In 1949, desegregation of the city’s outdoor pools was finally declared, so when the pool in Fairground Park opened in June, the large crowd of revelers included a small number of African American men and boys. Throughout the day, a mob of enraged Whites grew outside the fence, until the police were dispatched to escort the Black swimmers safely from the pool area (there are contradictory reports about how “safe” that passage actually was). Nonetheless, violence erupted nearby, with bricks, knives, fists, and defamatory words wielded against hapless Black men, women and children. Overnight, the melee spread throughout the city, especially with regard to public transportation, and more than 150 policemen (official reports range from 150 to 400) were needed to quell the onslaught. The next morning, St. Louis Mayor Joseph Darst, reversed the procedure of integration, and the pools once again became segregated for an additional year, when Federal Law intervened to abolish the practice (a precursor to the eventual Supreme Court ruling against segregated schools). For days after the event, racial tensions boiled over, as expressed in fisticuffs. Newspapers from St. Louis to publications as large as Time Magazine documented the scene (against the city’s preference to downplay the events), mostly with heartbreaking images of young Black men in torn clothing and covered in blood, on the ground and surrounded by their White assailants. 60 years later, one of the Black youths who had been at the pool that day and attacked on his way out expressed it this way, “I thought all White people hated us.”
The events of June 21, 1949 had an undeniable impact on St. Louis City as a whole. It occurred on the essential cusp of “White Flight” of city residents to the suburbs, and during a period of Black migration and population growth for the city. The practices of redlining and restrictive deed covenants were still in place, though they were becoming challenged throughout the city, most especially in north St. Louis. The Civil Rights Movement was burgeoning. Despite all of the change inherent to the time period, both locally and nationally, Whites and Blacks in St. Louis were still mostly isolated from one another, by both personal decision and institutional design (something that remains a problem).
However, in the years following, as the neighborhood of Fairground transitioned from predominantly White to predominantly Black, there are some outliers to the abundant accounts of racial friction. Like the story behind the former Red Bones Den, an iconic lounge that started operations on the corner of Kossuth and Prairie in the early 1970’s. We invite you to click the link to read more, but essentially, a White building owner gave a young Black man with extraordinary determination the keys to her property for only $12 down. Definitely, this does not negate the dramatic need for institutional change or erase racial injustice, but it does show that humanity exists even in situations that may, on the surface, appear to lack it.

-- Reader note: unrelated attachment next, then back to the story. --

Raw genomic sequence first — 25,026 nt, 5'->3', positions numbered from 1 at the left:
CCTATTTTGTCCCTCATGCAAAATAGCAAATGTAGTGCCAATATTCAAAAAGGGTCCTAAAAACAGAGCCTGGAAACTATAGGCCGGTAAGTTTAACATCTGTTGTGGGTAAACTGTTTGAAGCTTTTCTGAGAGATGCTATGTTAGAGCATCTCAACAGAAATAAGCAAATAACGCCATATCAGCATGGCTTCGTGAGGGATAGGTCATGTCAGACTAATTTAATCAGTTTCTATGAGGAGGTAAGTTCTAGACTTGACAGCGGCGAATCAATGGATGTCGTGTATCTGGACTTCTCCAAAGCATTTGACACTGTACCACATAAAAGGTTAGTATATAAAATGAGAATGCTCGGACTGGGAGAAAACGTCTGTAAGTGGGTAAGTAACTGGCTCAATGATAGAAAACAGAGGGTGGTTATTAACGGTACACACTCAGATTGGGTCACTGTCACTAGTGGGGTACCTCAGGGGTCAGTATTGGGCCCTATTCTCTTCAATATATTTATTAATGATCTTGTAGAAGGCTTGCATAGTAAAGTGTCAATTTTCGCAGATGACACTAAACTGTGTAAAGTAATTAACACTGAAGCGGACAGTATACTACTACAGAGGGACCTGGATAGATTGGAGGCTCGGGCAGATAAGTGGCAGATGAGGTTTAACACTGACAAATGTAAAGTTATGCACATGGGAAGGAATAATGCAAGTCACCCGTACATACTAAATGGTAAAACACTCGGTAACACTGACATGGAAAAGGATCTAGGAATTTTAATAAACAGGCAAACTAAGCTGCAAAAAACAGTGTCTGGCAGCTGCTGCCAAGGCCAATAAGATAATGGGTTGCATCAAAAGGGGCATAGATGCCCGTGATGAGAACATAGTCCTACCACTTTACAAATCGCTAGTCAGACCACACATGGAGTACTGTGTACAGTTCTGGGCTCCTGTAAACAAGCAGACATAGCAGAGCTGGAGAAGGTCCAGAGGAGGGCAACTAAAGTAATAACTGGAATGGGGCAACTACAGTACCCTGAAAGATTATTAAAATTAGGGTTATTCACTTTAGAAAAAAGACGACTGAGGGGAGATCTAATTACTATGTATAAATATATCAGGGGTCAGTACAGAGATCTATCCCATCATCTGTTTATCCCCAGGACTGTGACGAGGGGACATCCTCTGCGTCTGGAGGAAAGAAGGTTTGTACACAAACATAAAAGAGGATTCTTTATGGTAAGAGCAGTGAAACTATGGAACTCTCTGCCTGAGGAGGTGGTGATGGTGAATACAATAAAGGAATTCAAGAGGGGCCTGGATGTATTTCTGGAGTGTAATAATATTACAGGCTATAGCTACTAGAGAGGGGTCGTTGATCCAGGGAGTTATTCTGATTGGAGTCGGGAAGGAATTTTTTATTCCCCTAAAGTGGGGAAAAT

photo by Jason Gray
photo by Kate Cawvey
photo by Mike Matney
Today, Fairground is a complex neighborhood, a description that, though vague, is undeniably accurate. In previous censuses, the neighborhood has struggled in largely the same ways as the city of St. Louis as a whole (a decreasing population and an increase in building vacancy, among other factors, like controlling crime). That said, the neighborhood does show signs of recovery–certainly, it is positioned well for that alongside the city’s fourth largest park. There is revitalization in commercial corridors throughout the neighborhood, which surprisingly, has many, and there are plenty of storefronts that are already open for business.
Take, for instance, the Playground Bar and Grill on Kossuth, whose proprietor we were able to meet on our visit. The last time that we photographed Fairground Park, the building now hosting this business was vacant and deteriorated. Now, it has been beautifully restored, and will be a great spot for us to visit as a Group on our next return. Playground is only one example, but is indicative of others around the neighborhood; businesses that don’t receive much fanfare across the city when they open, but are great examples of a neighborhood doing what’s necessary to lift itself up, through hard times and beyond.
photo by Jane DiCampo
photo by Gerry Clarke
photo by Diane Sieckmann
photo by Joe Rakers
Map available here.